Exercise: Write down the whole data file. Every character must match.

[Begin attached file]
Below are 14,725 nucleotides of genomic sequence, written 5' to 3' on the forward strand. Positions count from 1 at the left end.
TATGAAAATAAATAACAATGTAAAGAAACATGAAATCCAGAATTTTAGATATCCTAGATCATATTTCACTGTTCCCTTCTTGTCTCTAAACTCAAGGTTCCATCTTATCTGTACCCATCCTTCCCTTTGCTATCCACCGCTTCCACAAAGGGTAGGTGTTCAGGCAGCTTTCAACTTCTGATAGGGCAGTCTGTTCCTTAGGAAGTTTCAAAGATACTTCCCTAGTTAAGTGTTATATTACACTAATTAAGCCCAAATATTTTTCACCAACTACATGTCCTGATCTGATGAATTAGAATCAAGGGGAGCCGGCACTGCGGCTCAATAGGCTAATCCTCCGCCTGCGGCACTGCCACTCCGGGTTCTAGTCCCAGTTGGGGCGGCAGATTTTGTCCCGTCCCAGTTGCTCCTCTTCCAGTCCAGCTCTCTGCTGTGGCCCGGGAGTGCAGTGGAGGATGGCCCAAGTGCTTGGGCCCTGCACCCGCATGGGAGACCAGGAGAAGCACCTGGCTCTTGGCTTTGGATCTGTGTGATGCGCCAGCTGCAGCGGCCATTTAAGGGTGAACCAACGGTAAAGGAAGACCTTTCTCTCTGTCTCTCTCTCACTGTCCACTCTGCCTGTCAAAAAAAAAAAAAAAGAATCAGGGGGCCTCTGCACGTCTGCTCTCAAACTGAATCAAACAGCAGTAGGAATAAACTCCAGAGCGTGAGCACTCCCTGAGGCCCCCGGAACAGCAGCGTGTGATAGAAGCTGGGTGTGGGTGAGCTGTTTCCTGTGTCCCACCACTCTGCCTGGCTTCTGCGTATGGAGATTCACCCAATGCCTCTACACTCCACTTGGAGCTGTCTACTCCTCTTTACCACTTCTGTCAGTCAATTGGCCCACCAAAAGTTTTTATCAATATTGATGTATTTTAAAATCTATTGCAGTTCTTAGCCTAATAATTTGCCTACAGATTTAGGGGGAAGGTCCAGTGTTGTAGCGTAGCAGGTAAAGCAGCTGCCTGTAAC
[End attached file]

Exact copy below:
Below are 14,725 nucleotides of genomic sequence, written 5' to 3' on the forward strand. Positions count from 1 at the left end.
TATGAAAATAAATAACAATGTAAAGAAACATGAAATCCAGAATTTTAGATATCCTAGATCATATTTCACTGTTCCCTTCTTGTCTCTAAACTCAAGGTTCCATCTTATCTGTACCCATCCTTCCCTTTGCTATCCACCGCTTCCACAAAGGGTAGGTGTTCAGGCAGCTTTCAACTTCTGATAGGGCAGTCTGTTCCTTAGGAAGTTTCAAAGATACTTCCCTAGTTAAGTGTTATATTACACTAATTAAGCCCAAATATTTTTCACCAACTACATGTCCTGATCTGATGAATTAGAATCAAGGGGAGCCGGCACTGCGGCTCAATAGGCTAATCCTCCGCCTGCGGCACTGCCACTCCGGGTTCTAGTCCCAGTTGGGGCGGCAGATTTTGTCCCGTCCCAGTTGCTCCTCTTCCAGTCCAGCTCTCTGCTGTGGCCCGGGAGTGCAGTGGAGGATGGCCCAAGTGCTTGGGCCCTGCACCCGCATGGGAGACCAGGAGAAGCACCTGGCTCTTGGCTTTGGATCTGTGTGATGCGCCAGCTGCAGCGGCCATTTAAGGGTGAACCAACGGTAAAGGAAGACCTTTCTCTCTGTCTCTCTCTCACTGTCCACTCTGCCTGTCAAAAAAAAAAAAAAAGAATCAGGGGGCCTCTGCACGTCTGCTCTCAAACTGAATCAAACAGCAGTAGGAATAAACTCCAGAGCGTGAGCACTCCCTGAGGCCCCCGGAACAGCAGCGTGTGATAGAAGCTGGGTGTGGGTGAGCTGTTTCCTGTGTCCCACCACTCTGCCTGGCTTCTGCGTATGGAGATTCACCCAATGCCTCTACACTCCACTTGGAGCTGTCTACTCCTCTTTACCACTTCTGTCAGTCAATTGGCCCACCAAAAGTTTTTATCAATATTGATGTATTTTAAAATCTATTGCAGTTCTTAGCCTAATAATTTGCCTACAGATTTAGGGGGAAGGTCCAGTGTTGTAGCGTAGCAGGTAAAGCAGCTGCCTGTAAC